MPIC’s Shore it Up! soars high
By Hector Zabala
EVERYONE remembers the day Typhoon ‘Ondoy’ hit the country in September 2009. In just 12 hours, it brought down 17 inches of rain equivalent to a month’s worth of rainfall in one day. Within just a few days, ‘Ondoy’ put the country in distress flooding streets and neighborhoods, submerging cars and crops, and overflowing two dams.
The devastation brought about by ‘Ondoy’ served as a wake up call for Metro Pacific Investments Foundation (MPIF), the lead advocate for coastal community engagement of the MVP group of companies, to start an environmental awareness program that aims to transform people to be responsible for their garbage and improve the deteriorating condition of our coastline.
Melody del Rosario, MPIF President, said: “Our coastal environment is deteriorating because of climate change, pollution and overfishing. We had to start somewhere. And with the Philippines surrounded with bodies of water, underwater and coastal clean-up, together with marine life conservation, became a good starting point for us to institutionalize Shore it Up! as a program.”
As they say, the rest was history.
A decade of commitments
Now entering its 10th year of foundation, a series of activities called #ShoreItUpNa10 was launched to celebrate its milestones. Shore It Up! (SIU) program has grown leaps and bounds in terms of institutions, foundations, organizations, civic groups and scuba diving teams willing to help, act and work together to restore and revive the coastal environments of various provinces nationwide.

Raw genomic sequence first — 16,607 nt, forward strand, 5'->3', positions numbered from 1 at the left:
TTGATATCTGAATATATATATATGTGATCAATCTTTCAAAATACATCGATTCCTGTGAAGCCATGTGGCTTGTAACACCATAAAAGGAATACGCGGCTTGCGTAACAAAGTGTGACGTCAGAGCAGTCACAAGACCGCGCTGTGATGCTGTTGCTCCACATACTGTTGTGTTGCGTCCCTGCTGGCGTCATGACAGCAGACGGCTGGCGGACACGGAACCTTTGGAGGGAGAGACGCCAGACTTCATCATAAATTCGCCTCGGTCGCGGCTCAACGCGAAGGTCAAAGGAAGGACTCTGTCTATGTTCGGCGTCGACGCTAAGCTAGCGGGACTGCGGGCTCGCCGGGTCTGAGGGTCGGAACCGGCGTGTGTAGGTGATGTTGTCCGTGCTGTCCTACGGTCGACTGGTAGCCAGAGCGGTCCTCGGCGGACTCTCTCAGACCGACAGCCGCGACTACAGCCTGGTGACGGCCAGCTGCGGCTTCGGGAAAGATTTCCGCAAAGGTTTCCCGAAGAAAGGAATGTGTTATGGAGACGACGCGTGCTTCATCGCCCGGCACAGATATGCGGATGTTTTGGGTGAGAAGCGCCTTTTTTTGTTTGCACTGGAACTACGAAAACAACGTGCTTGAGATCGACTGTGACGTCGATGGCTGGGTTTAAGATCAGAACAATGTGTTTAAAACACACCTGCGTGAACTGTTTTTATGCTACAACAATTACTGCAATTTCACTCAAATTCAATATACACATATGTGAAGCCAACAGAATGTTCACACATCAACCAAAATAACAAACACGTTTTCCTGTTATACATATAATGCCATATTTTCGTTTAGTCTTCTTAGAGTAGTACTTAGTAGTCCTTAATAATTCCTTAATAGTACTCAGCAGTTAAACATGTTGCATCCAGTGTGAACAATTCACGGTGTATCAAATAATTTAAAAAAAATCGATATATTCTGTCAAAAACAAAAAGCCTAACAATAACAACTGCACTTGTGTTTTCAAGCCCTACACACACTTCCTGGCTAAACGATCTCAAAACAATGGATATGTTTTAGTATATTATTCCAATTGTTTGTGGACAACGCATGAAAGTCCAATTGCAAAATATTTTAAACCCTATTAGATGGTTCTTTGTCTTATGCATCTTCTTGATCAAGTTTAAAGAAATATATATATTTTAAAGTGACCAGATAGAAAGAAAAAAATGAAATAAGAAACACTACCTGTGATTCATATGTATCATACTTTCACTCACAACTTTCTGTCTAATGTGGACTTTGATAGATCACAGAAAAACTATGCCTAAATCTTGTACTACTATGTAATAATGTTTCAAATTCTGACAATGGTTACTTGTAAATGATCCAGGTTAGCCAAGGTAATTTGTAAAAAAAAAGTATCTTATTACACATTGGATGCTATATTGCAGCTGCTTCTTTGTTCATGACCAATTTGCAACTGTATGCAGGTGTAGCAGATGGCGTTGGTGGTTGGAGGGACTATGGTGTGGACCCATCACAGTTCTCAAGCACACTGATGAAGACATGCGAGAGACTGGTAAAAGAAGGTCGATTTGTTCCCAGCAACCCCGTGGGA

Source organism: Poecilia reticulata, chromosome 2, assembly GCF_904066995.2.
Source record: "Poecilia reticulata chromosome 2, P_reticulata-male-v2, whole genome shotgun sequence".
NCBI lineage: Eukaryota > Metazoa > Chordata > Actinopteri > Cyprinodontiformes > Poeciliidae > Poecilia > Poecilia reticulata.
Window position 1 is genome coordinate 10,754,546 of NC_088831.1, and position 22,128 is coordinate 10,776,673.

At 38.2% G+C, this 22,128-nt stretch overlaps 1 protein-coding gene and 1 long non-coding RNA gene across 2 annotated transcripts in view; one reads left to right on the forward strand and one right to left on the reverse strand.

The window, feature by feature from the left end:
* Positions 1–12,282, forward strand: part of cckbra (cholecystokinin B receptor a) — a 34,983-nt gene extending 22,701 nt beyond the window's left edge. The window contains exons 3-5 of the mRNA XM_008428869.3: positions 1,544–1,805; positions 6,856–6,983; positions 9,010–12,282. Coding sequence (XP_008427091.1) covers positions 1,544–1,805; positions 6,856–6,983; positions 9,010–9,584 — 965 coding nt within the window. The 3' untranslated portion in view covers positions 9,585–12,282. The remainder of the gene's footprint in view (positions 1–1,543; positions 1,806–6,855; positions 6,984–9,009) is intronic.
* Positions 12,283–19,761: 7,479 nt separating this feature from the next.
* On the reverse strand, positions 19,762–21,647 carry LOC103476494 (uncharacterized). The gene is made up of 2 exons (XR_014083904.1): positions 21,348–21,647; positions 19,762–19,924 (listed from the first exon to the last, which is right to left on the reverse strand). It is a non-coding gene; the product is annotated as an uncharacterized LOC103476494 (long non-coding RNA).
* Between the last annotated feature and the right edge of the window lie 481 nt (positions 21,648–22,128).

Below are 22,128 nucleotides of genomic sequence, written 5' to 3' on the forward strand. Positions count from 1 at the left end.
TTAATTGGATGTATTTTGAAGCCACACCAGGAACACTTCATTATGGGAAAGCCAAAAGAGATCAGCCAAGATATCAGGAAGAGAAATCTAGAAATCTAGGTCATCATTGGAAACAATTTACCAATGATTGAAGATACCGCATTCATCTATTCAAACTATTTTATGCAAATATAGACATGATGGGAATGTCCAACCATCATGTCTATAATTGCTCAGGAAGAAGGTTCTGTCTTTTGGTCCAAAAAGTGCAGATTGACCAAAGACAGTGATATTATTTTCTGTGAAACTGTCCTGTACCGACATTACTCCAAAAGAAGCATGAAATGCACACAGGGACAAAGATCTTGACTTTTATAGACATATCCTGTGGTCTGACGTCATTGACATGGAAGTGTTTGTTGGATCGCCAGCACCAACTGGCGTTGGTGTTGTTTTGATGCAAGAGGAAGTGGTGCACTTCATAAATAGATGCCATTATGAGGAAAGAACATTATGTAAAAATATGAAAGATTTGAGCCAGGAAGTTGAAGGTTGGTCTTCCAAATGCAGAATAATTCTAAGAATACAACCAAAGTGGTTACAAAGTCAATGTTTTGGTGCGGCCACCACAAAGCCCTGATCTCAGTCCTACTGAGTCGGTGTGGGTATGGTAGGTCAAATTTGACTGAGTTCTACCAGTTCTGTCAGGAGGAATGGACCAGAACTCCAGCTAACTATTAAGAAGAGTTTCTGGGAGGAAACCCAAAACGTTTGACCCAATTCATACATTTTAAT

From the time it started in 2009, SIU’s foothold has increased with project sites nationwide and has evolved into more than just coastal/underwater clean-up for its community involvement activities. It continued to forge ahead with Mangrove Protection and Information Centers, Mangrove Eco-Guides, Marine Protection, Inspection and Conservation Guardians, Junior Environmental Scouts—all adopting the relevant mantra of ‘Rescue, Restore, Revive’.
Today, SIU is considered the country’s longest-running, corporate-backed environment program that partners with local government units (LGUs) for the sustainability of its projects. The partner venues are coastal municipalities such as in Alaminos, Pangasinan; Mabini, Batangas; Puerto Galera, Oriental Mindoro; Cordova, Cebu; Del Carmen, Siargao; Medina, Misamis Oriental and the Province of Surigao Del Norte.
Since the program was first launched in Anilao Batangas in 2009, it has already removed significant amount of garbage and debris from the coastal areas of these municipalities and provinces.
“Shore It Up undertakes environmental issues in a holistic manner,” explained Del Rosario. “We believe that for our environmental ecosystem to work, various marine and coastal support must be sustained with livelihood programs and proper education on environmental awareness,” Del Rosario said.